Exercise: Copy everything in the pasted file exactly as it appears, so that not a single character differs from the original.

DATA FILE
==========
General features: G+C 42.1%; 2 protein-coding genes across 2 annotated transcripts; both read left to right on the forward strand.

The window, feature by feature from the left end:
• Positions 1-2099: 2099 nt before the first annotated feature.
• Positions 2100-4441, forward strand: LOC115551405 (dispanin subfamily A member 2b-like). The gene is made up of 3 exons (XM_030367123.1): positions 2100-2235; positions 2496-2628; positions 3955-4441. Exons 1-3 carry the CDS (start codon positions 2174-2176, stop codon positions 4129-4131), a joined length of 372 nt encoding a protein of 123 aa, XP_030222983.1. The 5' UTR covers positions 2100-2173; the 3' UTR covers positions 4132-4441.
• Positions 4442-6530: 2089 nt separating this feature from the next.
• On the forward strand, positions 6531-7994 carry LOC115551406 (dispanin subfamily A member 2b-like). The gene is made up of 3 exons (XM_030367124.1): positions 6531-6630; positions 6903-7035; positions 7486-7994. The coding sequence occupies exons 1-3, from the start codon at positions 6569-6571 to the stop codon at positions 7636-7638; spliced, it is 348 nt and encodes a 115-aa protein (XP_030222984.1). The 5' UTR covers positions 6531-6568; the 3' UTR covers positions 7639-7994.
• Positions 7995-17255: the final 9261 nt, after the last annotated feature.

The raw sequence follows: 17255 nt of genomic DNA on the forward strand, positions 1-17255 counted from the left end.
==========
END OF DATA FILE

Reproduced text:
General features: G+C 42.1%; 2 protein-coding genes across 2 annotated transcripts; both read left to right on the forward strand.

The window, feature by feature from the left end:
• Positions 1-2099: 2099 nt before the first annotated feature.
• Positions 2100-4441, forward strand: LOC115551405 (dispanin subfamily A member 2b-like). The gene is made up of 3 exons (XM_030367123.1): positions 2100-2235; positions 2496-2628; positions 3955-4441. Exons 1-3 carry the CDS (start codon positions 2174-2176, stop codon positions 4129-4131), a joined length of 372 nt encoding a protein of 123 aa, XP_030222983.1. The 5' UTR covers positions 2100-2173; the 3' UTR covers positions 4132-4441.
• Positions 4442-6530: 2089 nt separating this feature from the next.
• On the forward strand, positions 6531-7994 carry LOC115551406 (dispanin subfamily A member 2b-like). The gene is made up of 3 exons (XM_030367124.1): positions 6531-6630; positions 6903-7035; positions 7486-7994. The coding sequence occupies exons 1-3, from the start codon at positions 6569-6571 to the stop codon at positions 7636-7638; spliced, it is 348 nt and encodes a 115-aa protein (XP_030222984.1). The 5' UTR covers positions 6531-6568; the 3' UTR covers positions 7639-7994.
• Positions 7995-17255: the final 9261 nt, after the last annotated feature.

The raw sequence follows: 17255 nt of genomic DNA on the forward strand, positions 1-17255 counted from the left end.